- Reading through the seasonal portions of Walther’s Hymnal, the reader will notice how different the Christmas and Easter hymnody of past generations was to the English-language hymnody of today. Many familiar “Christmas carols” of today were not part of Lutheran hymnody in the 19th century, while many of our Lenten and Easter hymns were once sung with vigor in the German language. It was a good reminder of the need for faithful pastors to continue to bring out treasures old and new when it comes to hymnody.
- It was not unusual in Walther’s era for hymns to have 10, 15, even 20 verses in length. Surely these hymns required a stamina that has been lost today. Sadly with the advent of modern Lutheran hymnals, many beautiful verses were condensed or chopped out. However, the new translations in Walther’s Hymnal offer hope for the possible restoration of those verses that have disappeared from modern hymnals.
- Compared to modern hymnals, the number of hymn tunes used in Walther’s Hymnal was far fewer than today. In fact, they were often quite interchangeable with other hymns in different portions of the hymnal. The reader will also discover that familiar texts sometimes had different tunes than what is commonly sung today.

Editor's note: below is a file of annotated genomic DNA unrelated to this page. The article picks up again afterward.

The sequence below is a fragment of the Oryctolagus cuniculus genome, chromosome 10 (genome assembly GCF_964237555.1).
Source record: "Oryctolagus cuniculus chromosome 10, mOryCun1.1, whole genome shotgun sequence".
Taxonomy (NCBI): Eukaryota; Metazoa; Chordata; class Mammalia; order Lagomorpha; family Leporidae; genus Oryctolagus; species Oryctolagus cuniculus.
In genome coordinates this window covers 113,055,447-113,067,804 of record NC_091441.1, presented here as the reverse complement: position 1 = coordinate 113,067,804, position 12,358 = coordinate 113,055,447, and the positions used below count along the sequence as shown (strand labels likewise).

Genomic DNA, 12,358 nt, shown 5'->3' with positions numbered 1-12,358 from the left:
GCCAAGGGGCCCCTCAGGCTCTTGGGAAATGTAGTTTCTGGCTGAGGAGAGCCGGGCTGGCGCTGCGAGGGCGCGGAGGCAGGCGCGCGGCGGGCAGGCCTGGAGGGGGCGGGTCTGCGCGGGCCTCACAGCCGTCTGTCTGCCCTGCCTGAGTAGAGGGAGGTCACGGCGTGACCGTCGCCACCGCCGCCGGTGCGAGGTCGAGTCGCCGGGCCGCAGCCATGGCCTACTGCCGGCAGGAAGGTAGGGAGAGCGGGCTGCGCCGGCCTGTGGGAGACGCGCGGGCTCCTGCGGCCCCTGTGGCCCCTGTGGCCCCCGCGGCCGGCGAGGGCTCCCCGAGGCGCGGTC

- Sometimes hymns in larger categories were designated for use on specific occasions (e.g. end of the week, during a war, during a drought, when a child is near death, at the gravesite). There are also a number of interesting historical notes—including acrostic verses (#255 & #367 – Carver’s translations reflect the original acrostic!), helpful comments in the appendices, and elsewhere.